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Chapters 5 - 6
Joe buys Janie a few trinkets on the train the next day, but he focuses his real energy on the town where they are headed. He is convinced that he will be needed there. Janie has to admit that he carries himself like someone important. When they arrive in the new settlement, both Joe and Janie notice that the town does not really amount to much. They spy two men lounging under a tree. Joe tells them that he wants to meet the mayor; the men explain that they have not really seen a need to have one. Joe, sensing a lazy attitude, promises to whip the town into shape.
Joe rents a house, and Janie tries to settle in. Joe goes out to learn more about the town. He finds out that a white man, Cap'n Eaton, gave fifty acres to a group of Negroes to form Eatonville. Joe thinks that fifty acres is not enough for a town and proposes to see Cap'n Eaton and buy some more land. The townsfolk cannot believe his audacity. They follow Joe in order to see if he is bluffing. Joe is true to his word. He buys up two hundred acres of land. He also plans to open a post office. One of the townsfolk scoffs at Joe, saying that a black man does not need a post office. His friend reminds him that colored folks keep each other down with such attitudes. .
Soon Joe is talking about opening a store and building a house. The people are amazed and wonder if he is being truthful. Lumber starts arriving the next day, and Joe divides people into work crews. He also finds citizens to buy up plots of land and build their own homes. Janie is shocked to see the amount of money and energy that her husband spends and the progress that he makes. She begins to fondly call him Joe.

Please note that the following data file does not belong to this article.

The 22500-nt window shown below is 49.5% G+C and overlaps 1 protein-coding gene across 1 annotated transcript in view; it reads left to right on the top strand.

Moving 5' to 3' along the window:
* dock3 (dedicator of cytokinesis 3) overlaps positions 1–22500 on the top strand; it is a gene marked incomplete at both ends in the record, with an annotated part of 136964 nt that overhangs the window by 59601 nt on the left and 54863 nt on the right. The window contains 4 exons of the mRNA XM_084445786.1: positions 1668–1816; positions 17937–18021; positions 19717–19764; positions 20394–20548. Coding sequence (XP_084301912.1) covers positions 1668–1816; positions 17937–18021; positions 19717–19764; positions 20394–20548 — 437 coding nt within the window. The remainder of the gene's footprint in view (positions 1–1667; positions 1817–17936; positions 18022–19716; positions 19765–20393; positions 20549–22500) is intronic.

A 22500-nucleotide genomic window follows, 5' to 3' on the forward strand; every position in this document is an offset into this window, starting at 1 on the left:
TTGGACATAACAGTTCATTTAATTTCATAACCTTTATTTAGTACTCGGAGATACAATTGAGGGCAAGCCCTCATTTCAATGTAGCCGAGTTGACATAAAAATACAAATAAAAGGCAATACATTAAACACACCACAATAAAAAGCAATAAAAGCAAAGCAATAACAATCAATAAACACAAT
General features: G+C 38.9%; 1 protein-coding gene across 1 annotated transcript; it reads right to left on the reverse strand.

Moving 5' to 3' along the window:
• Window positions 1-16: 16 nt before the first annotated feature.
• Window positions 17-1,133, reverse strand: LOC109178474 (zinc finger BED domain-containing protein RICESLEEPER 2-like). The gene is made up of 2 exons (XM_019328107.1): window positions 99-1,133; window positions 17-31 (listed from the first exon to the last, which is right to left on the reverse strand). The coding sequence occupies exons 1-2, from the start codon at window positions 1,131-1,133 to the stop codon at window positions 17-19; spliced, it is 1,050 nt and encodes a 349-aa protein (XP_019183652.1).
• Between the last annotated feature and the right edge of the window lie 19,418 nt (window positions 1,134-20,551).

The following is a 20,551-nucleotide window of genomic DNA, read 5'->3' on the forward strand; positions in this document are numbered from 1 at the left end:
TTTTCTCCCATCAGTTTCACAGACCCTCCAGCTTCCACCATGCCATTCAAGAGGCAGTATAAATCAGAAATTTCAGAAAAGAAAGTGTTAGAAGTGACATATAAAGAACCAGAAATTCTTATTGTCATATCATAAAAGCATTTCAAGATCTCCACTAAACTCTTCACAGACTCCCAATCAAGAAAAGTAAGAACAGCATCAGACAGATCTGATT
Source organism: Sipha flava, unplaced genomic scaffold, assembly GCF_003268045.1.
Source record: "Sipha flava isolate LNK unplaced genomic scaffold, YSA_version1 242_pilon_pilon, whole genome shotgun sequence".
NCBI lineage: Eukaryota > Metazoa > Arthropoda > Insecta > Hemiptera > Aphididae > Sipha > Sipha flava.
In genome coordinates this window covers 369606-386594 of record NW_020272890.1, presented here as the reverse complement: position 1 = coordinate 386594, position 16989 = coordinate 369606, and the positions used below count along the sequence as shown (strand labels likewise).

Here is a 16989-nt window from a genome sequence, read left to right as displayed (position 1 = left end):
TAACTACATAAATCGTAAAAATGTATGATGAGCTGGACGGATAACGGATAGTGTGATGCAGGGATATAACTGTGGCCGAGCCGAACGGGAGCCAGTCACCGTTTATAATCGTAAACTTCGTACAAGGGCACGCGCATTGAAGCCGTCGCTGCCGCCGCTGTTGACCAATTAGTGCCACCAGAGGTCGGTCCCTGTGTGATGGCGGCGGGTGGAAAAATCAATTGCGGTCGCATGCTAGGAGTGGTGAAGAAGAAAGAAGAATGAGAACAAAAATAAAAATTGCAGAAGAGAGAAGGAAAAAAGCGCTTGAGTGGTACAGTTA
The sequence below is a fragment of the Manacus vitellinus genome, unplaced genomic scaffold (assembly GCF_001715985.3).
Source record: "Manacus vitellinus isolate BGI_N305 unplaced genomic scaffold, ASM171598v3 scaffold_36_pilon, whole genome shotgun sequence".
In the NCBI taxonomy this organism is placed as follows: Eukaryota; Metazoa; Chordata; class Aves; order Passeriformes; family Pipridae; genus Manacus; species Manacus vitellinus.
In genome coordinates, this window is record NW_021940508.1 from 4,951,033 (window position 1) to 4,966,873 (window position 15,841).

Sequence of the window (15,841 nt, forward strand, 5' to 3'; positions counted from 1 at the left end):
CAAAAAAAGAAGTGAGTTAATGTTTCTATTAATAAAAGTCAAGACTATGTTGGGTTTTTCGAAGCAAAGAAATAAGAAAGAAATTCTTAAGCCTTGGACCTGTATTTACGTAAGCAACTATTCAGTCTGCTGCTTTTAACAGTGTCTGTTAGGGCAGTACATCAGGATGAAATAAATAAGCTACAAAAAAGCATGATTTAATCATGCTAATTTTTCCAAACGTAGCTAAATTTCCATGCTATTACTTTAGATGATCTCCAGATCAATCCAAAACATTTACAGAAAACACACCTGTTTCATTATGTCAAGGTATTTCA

When the store is finished, Joe throws an opening party. He has Janie dress up finer than all the other women. During the party, no one is buying much, so Joe starts handing out crackers, cheese, and lemonade. One of the men makes a clumsy speech about how fine a man Joe Starks is; he also praises Janie as a fine gal. Joe himself makes a speech, telling a few more of his plans for the town. The group elects him mayor on the spot. They ask Janie to make a speech. Joe answers by saying that his wife has a place in the home, not making speeches. Janie is not too pleased about him refusing her a chance to talk. He, however, is oblivious of Janie's feelings. He is too busy making plans. He wants her to run the store, which she does not really want to do.
Joe orders a streetlight. When it comes in, he displays it for a week on the store's porch before making a big ceremony out of its installation and lighting. To celebrate the streetlight, the townsfolk cook up a big feast. At the lighting ceremony, Joe makes a speech about how the people need light both on the streets and inside themselves. Brother Davis also speaks, and the townspeople sing. That night in bed, Joe wants to know how Janie likes being Mrs. Mayor. Janie says that she feels unnatural around him. He is always too busy for her; she just wants all the fuss to slow down. Joe is shocked and tells her the work is just beginning. He thinks she should like that fact that he is a big voice in the town, for it makes her big too. Janie suddenly feels a wave of cold, fear, and loneliness come over her.